Landscape heterogeneity and fire behavior: scale-dependent feedback between fire and grazing processes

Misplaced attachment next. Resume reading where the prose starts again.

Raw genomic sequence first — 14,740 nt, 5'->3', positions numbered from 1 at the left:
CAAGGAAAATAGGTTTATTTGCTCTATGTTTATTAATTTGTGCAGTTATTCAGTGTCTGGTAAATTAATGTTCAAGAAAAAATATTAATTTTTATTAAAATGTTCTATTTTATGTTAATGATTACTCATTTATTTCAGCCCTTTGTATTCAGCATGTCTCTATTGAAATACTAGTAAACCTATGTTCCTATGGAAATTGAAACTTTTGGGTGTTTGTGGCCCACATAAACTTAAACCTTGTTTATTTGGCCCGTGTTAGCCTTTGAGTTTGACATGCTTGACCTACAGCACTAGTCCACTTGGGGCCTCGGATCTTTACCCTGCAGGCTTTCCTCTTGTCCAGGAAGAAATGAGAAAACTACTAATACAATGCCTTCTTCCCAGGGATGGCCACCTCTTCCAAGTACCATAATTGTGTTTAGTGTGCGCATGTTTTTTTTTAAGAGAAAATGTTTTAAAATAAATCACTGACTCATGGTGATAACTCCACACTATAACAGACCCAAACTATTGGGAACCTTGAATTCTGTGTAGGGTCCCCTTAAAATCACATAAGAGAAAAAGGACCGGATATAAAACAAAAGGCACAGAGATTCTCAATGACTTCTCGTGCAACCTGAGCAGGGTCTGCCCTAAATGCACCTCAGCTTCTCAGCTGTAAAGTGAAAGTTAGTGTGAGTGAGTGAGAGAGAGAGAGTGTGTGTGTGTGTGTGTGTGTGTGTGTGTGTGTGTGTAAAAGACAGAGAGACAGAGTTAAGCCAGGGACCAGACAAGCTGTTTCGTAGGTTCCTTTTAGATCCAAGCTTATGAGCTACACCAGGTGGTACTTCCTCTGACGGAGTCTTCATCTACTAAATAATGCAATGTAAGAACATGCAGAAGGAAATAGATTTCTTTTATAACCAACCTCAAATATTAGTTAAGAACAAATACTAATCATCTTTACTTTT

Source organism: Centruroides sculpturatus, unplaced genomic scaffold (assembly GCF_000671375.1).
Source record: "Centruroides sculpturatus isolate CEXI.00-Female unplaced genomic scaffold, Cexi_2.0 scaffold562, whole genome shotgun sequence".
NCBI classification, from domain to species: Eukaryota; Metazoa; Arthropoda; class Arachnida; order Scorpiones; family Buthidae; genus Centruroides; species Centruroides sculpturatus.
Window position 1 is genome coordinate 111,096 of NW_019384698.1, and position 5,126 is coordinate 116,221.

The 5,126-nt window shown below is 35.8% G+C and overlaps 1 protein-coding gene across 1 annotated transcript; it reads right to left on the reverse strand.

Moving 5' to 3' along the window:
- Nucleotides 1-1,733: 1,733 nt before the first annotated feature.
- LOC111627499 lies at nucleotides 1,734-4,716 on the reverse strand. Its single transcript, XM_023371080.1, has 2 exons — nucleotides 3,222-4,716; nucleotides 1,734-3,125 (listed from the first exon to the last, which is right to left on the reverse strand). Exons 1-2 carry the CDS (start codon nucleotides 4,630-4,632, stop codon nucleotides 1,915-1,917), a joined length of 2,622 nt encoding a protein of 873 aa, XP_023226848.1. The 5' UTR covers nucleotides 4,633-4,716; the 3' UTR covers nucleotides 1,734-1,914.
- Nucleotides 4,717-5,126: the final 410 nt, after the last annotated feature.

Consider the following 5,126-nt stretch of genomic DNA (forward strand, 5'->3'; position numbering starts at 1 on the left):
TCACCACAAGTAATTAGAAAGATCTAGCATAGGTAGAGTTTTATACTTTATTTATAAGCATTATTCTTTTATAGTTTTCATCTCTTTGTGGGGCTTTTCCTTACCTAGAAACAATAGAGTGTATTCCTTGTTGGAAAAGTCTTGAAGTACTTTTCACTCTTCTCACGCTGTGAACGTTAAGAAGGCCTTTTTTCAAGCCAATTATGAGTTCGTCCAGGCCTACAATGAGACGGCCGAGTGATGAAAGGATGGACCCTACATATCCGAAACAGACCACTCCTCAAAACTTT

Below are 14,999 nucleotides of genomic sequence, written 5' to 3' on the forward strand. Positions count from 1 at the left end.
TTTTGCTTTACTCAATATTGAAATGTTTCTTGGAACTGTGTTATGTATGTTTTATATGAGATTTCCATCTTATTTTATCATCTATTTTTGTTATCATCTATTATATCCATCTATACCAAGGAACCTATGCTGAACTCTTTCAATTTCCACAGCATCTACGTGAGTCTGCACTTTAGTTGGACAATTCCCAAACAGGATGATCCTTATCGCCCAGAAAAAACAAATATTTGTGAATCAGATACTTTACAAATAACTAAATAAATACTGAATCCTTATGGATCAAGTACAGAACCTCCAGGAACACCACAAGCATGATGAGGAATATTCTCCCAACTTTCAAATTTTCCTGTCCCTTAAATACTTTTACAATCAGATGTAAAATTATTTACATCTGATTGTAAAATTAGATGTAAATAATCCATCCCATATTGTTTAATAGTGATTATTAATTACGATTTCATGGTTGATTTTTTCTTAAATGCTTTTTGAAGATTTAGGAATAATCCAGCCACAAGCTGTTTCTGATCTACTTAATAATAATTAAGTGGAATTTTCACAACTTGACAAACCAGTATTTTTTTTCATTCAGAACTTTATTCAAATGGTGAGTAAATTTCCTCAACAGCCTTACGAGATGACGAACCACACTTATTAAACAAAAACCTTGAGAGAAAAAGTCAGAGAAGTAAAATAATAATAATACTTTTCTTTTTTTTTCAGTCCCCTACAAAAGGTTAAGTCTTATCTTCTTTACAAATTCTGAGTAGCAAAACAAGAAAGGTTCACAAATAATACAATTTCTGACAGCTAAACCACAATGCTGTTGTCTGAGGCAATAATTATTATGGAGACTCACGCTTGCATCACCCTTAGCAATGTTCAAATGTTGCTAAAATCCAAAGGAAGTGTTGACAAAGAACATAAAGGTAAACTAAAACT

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Fire and grazing are ecological processes that frequently interact to modify landscape patterns of vegetation. There is empirical and theoretical evidence that response of herbivores to heterogeneity is scale-dependent however the relationship between fire and scale of heterogeneity is not well defined. We examined the relationship between fire behavior and spatial scale (i.e., patch grain) of fuel heterogeneity. We created four heterogeneous landscapes modeled after those created by a fire–grazing interaction that differed in grain size of fuel patches. Fire spread was simulated through each model landscape from 80 independent, randomly located ignition points. Burn area, burn shape complexity and the proportion of area burnt by different fire types (headfire, backfire and flankfire) were all affected by the grain of fuel patch. The area fires burned in heterogeneous landscapes interacted with the fuel load present in the patch where ignition occurred. Burn complexity was greater in landscapes with small patch grain than in landscapes with large patch grain. The proportion of each fire type (backfire, flankfire and headfire) was similar among all landscapes regardless of patch grain but the variance of burned area within each of the three fire types differed among treatments of patch grain. Our landscape fire simulation supports the supposition that feedbacks between landscape patterns and ecological processes are scale-dependent, in this case spatial scale of fuel loading altering fire spread through the landscape.